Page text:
So they're ramping up, and we're pleased about that. So if you haven't been able to get an appointment, because your GP might have a full list, the state system, pretty much in any state, has capacity to vaccinate your child.
And so if you can look, whether it's pharmacies, GPs, Commonwealth clinics, and in particular, large numbers of spaces available in state clinics, that can help your child get that vaccination. But we will have passed 500,000 today in just a little bit more than a week, so an incredible effort.
Yeah so it's a bit like if the supermarket shelves aren’t full, then find yourself somewhere else to buy stuff. And there's evidence that some supermarkets aren't as empty as others might be; the same with vaccine. If you can't get into your doctor or somewhere nearby there, I've looked myself, you know, there are appointments in the state system since they've since they’ve ramped that up.
I just want to ask you a couple of quick ones, and you’re very generous with your time, Greg. I know you’ve got other things to do than talk with me.
No, of course.
But the boss of the Pharmacy Guild, Trent Twomey, has made comments today about his children under the age of 12, won't be wearing masks in public. He'll take them to the public pool or to the movies. And indicates that, you know, it might be better, more convenient, to have COVID now rather than during the school year.
Now, he's affirmed those comments to us, and I'm hoping to speak to him, perhaps even tomorrow, or someone will, just for clarification. But we don't need people in leadership positions, do we, running this kind of line? I don't think there's any good time to get COVID. Otherwise, you know, what's the point of it?
So I haven't heard the comments. I won't speak specifically to them. What I will say is there's no good time ever to catch COVID. It is a dangerous disease. Fortunately, Omicron is much milder, but it's not a disease that we would wish upon, or want anybody to have.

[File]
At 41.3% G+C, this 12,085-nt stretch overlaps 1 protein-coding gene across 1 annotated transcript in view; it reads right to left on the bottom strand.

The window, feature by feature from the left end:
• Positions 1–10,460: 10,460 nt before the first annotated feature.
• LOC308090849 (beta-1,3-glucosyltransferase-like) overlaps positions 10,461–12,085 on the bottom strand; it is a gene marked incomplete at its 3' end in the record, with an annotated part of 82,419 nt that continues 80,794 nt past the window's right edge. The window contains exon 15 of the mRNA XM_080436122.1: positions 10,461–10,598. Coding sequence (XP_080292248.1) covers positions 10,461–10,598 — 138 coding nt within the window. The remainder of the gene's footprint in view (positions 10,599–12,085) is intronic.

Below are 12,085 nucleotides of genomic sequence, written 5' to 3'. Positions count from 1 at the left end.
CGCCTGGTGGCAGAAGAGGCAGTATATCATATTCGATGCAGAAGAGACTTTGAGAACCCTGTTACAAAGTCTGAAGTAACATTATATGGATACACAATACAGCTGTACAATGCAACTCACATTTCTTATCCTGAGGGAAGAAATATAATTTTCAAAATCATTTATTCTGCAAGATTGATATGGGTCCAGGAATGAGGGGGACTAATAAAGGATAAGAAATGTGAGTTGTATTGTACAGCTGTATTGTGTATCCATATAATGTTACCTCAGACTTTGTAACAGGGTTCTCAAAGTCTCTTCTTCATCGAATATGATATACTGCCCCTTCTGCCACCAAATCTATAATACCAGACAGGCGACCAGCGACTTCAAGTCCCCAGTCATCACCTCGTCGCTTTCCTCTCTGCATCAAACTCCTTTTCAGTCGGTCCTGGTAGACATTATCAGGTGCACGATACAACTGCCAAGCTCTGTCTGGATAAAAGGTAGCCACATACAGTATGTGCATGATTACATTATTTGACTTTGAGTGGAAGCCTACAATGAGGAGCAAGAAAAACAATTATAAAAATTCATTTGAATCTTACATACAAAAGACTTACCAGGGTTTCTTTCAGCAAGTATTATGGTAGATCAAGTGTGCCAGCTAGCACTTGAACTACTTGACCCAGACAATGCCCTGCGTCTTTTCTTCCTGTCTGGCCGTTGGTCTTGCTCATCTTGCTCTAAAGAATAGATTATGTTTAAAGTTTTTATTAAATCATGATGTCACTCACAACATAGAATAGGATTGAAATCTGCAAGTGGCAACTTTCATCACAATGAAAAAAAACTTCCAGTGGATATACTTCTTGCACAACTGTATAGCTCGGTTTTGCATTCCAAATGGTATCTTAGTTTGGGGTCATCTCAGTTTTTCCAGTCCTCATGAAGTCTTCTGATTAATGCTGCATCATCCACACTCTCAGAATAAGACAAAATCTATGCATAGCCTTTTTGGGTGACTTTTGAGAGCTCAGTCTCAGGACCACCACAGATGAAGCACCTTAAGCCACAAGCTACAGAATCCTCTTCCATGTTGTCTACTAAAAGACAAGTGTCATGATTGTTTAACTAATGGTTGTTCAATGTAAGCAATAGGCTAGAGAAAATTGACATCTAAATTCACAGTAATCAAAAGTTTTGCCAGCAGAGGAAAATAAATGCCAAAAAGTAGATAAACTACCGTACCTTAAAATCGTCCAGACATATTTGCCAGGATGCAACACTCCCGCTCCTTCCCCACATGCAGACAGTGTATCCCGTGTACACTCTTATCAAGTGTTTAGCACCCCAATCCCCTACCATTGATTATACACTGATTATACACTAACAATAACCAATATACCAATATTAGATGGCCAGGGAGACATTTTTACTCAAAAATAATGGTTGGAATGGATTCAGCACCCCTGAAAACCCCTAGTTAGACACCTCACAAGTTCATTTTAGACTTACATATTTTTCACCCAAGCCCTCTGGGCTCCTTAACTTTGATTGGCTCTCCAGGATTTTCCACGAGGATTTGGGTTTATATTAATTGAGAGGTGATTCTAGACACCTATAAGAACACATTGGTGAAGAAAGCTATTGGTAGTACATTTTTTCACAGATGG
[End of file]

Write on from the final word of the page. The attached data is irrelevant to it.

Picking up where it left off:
And the best defence is to vaccinate. The next critical thing is to practise all of those disciplines that we know in terms of distancing and masks. And so as a general principle, I would say that; please continue to do the things that will protect you.
And we've seen some of the challenges for the hospital system and for distribution, and all the businesses of people who are listening at the moment, most businesses will have been affected in some way, shape or form.
And so we want fewer people, not more people, to have this disease. And we are beginning to see some positive signs.
And just finally, my listener, Kate, says: thank you, Mr Hunt. We're very lucky to have you as our Minister of Health. You are always so reassuring.
Has there been, one minute, Greg, has there been one second where following what you announced in the parliament about leaving where you thought to yourself: you know, am I going three years early?
No, no. I'm also a dad, and I have a daughter who's 16, going into year 11, and the son who's 12, starting secondary school. And they haven't had much of a dad over the course of their lives, so it's my last chance to be a proper dad.
So I love my work, and my wife has said to me on a few occasions, better to go a little bit early than a little bit late. And there’s a huge volume of work to do between now and the election.
And so in my mind, I've got four months of intense work. And we've worked as, just as John Skerritt said, the Head of the TGA, right through the summer, every day, focusing on protecting Australians.
The PM, he's worked right through. I think he's cancelled every bit of leave in 2020, in 2021, in 2022. And I get to work with the PM and Josh Frydenberg, and you see people who spend every waking minute trying to protect the country.
And it's a privilege, but there's also a natural season and time for everything.
It wasn’t just one message, there was a number of them there. Good to talk to you. You're a very decent human being, I know that firsthand. Thank you so much.
Take care, Luke. Thanks, everybody.
And we’ll get through; we’ll get through this.
Yeah, I think we will too. Thanks, Greg. That's Federal Health Minister Greg Hunt.